I’m sure it is. But that isn’t sufficient evidence,
Lia thought irritably.
She was relieved to read online that the cause of death was
. The crushing could easily have taken place after she was killed.
Calling the victim the ‘Woman Without a Face’ had also spread to several other newspapers and television channels. Lia hated the name and, as she was shutting down her computer and leaving for the day, she thanked her lucky stars she worked for an honourable publication. Yes, sometimes it went fishing for readers with
gossip but it never forced its editorial staff to make up crass nicknames for victims of horrible crimes.
At home that night, she continued investigating the incident online. Her violent surge of emotions had begun to subside.
What had upset her wasn’t the actual sight of the crime scene from her bus. What stopped her dead was the realisation that someone had done that to a woman.
I am naive. I am twenty-seven, almost twenty-eight, and I’ve never really thought that things like this could happen to anyone.
Thinking of the woman’s death was horrible. Just the thought produced a nearly physical pain, but Lia couldn’t prevent herself from brooding over the details of the crime. Someone had to have driven the steamroller. And then collected what remained.
Only when she noticed the tears falling on her hands did Lia realise she was crying. She felt an oppressive dislocation, a
that paralyzed her entire being.
What kind of a person could do that?
Where does the pure evil in that kind of person come from? Did he grow into it or somehow get… pushed into it?
Once, years ago, Lia had feared for her own safety. But that was nothing compared to this.
I have never grieved over something like this before. Am I such a cold person that it takes a brutal murder to make me feel anything?
She looked out of the only window in her flat at the small church next door and the statues in the park, barely visible in the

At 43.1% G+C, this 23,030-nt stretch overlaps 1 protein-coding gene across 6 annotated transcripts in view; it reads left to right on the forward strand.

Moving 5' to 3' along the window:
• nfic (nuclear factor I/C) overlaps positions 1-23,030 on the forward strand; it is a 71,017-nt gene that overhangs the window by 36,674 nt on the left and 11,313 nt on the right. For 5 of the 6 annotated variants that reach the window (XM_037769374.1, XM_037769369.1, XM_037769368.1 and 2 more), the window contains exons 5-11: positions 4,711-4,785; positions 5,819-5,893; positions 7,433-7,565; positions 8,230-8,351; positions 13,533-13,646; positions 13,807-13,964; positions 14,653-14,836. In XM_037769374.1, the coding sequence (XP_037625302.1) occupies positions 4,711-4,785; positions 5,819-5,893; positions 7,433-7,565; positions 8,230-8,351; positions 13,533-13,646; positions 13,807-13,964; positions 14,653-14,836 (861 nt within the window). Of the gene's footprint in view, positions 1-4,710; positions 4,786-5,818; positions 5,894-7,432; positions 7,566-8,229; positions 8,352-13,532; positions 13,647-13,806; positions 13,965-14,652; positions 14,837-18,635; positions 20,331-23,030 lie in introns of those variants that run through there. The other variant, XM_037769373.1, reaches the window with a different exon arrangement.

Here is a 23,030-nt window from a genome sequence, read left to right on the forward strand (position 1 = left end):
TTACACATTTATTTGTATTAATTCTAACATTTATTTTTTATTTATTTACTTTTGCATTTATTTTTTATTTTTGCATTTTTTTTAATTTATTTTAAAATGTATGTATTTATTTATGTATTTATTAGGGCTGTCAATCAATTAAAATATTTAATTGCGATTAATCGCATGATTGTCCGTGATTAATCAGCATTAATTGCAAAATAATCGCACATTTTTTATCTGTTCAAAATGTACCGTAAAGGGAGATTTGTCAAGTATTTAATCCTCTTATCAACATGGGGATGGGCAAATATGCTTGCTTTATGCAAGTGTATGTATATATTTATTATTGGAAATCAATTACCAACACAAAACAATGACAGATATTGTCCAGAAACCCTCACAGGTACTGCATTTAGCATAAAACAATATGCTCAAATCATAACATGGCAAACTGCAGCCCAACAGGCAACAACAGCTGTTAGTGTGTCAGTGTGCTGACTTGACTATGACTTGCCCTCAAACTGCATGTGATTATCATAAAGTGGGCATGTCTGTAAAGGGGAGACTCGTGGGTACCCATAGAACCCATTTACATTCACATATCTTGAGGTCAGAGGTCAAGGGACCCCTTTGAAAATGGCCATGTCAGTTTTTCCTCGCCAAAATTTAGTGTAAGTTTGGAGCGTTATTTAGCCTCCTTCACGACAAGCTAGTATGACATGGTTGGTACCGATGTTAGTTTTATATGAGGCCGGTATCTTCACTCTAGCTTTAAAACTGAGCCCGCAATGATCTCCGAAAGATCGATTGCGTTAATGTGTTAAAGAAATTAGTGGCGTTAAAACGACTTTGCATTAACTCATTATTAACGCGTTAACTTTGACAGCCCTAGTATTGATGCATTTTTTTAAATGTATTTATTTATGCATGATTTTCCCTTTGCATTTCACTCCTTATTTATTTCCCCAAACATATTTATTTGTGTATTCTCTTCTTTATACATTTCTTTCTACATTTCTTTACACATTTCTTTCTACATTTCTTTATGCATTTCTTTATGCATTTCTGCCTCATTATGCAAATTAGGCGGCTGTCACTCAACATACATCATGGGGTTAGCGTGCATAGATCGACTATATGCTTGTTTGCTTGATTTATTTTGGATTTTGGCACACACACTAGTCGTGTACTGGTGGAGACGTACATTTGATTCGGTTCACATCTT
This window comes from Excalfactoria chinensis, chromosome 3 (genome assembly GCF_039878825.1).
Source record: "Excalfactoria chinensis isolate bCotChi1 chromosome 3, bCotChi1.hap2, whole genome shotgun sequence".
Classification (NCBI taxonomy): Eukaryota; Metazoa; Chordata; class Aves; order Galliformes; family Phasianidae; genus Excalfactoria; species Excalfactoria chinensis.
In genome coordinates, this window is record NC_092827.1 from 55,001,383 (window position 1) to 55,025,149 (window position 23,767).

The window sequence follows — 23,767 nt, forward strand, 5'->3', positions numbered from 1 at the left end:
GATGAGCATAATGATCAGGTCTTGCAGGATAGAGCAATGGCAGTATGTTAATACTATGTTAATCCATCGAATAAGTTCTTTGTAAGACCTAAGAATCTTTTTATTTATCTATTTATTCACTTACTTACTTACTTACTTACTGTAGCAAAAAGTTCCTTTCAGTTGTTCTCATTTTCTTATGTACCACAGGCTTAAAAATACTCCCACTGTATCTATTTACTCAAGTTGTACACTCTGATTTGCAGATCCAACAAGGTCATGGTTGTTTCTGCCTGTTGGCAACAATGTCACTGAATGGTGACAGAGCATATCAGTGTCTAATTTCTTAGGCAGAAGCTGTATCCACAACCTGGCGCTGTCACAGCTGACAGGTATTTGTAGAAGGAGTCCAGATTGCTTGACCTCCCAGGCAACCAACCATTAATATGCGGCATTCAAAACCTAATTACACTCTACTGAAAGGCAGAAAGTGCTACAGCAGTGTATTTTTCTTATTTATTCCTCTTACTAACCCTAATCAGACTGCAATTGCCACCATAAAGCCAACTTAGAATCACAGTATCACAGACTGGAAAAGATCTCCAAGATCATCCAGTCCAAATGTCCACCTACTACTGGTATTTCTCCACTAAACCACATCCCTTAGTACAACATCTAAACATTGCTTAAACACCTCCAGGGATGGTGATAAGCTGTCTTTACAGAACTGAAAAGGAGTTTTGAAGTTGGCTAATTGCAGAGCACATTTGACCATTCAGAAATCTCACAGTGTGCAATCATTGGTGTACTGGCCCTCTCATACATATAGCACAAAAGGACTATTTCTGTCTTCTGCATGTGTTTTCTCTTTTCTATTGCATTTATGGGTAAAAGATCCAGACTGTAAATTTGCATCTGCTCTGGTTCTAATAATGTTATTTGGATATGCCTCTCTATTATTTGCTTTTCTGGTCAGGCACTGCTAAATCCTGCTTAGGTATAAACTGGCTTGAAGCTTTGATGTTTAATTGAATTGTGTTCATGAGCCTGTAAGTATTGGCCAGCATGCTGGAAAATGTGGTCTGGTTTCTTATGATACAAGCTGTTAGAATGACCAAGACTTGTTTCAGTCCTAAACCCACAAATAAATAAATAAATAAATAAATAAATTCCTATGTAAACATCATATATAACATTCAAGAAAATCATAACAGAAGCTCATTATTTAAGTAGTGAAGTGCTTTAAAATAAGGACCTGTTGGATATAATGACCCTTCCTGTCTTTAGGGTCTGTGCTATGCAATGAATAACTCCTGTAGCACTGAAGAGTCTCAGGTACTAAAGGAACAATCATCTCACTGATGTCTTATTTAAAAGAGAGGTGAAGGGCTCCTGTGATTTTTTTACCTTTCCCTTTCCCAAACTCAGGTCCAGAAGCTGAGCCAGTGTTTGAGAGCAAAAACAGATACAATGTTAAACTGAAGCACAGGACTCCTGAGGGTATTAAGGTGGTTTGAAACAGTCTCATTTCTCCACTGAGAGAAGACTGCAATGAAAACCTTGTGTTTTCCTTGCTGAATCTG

No one could help this woman any more. But Lia understood herself in a new way. Herself, and her old fear.
That night she slept a little better.
By Thursday, the story had disappeared from the news. No new information was being reported, and the speculation had shifted to the inside pages.
published an opinion piece by a criminologist who speculated that the Holborn Circus corpse was part and parcel of a process of ‘spectacularisation’ of murder in which real life and crime on television and in the cinema were drawing closer together. Making a grand spectacle was the murderer’s objective.
‘Leaving the body in the middle of the City was pure theatre. In the theatre of brutality, set and staging matter,’ the scholar said.
God, he must be right, but do that woman’s loved ones really need to be tormented by him saying so?
Then Lia remembered that the police had not yet announced that they had even identified the body, let alone informed the next of kin.
I doubt anyone even knows that they should be crying for her.
That day was the weekly editorial meeting at
during which they went through all the topics for the next edition. To Lia’s surprise, at the end of the meeting, Matt Thomas, the editor-
brought up Holborn Circus.
‘So, about the “Woman Without a Face”. Any thoughts?’
Lia stared at Thomas. Of course it would just so happen the only person in the office she disliked was the editor-in-chief. The feeling was mutual, and she knew it.
For a long time she had explained her reserve towards Thomas by telling herself that he had to be a bit of a bastard just because of his position. Editors-in-chief laboured under a mountain of pressure to produce results, so they had to have a little leeway to vent frustrations at subordinates. But in fact Thomas had always been unfriendly and routinely collected the praise for the
of the entire staff. And although he enjoyed talking about ‘journalistic ethics’, all he ever did was move the magazine closer to the tabloid market.
No one took up Thomas’ question.
‘This next issue still needs something more hard-hitting,’ he reminded them.
‘I have a difficult time imagining any reason for us to write about it,’ the political reporter, Timothy Phelps, said. ‘Gruesome crimes happen. People recoil, and then we all move on.’
‘Right you are,’ Thomas said, and with that wrapped up the meeting.
I have not moved on.